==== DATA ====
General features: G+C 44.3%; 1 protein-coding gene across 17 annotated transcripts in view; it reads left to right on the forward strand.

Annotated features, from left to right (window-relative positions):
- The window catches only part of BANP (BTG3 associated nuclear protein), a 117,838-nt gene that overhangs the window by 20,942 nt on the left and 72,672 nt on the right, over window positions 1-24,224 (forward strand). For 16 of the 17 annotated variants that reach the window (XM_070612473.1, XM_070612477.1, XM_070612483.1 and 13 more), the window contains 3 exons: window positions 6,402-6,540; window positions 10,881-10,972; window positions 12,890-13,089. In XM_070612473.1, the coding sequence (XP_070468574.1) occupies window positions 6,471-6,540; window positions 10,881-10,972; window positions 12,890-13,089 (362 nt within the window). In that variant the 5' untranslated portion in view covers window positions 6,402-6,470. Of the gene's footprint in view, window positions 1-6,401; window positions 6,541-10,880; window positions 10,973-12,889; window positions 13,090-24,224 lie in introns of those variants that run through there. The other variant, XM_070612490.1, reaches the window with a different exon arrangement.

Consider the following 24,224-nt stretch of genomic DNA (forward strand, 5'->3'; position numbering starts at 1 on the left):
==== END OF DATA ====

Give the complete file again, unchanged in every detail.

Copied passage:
General features: G+C 44.3%; 1 protein-coding gene across 17 annotated transcripts in view; it reads left to right on the forward strand.

Annotated features, from left to right (window-relative positions):
- The window catches only part of BANP (BTG3 associated nuclear protein), a 117,838-nt gene that overhangs the window by 20,942 nt on the left and 72,672 nt on the right, over window positions 1-24,224 (forward strand). For 16 of the 17 annotated variants that reach the window (XM_070612473.1, XM_070612477.1, XM_070612483.1 and 13 more), the window contains 3 exons: window positions 6,402-6,540; window positions 10,881-10,972; window positions 12,890-13,089. In XM_070612473.1, the coding sequence (XP_070468574.1) occupies window positions 6,471-6,540; window positions 10,881-10,972; window positions 12,890-13,089 (362 nt within the window). In that variant the 5' untranslated portion in view covers window positions 6,402-6,470. Of the gene's footprint in view, window positions 1-6,401; window positions 6,541-10,880; window positions 10,973-12,889; window positions 13,090-24,224 lie in introns of those variants that run through there. The other variant, XM_070612490.1, reaches the window with a different exon arrangement.

Consider the following 24,224-nt stretch of genomic DNA (forward strand, 5'->3'; position numbering starts at 1 on the left):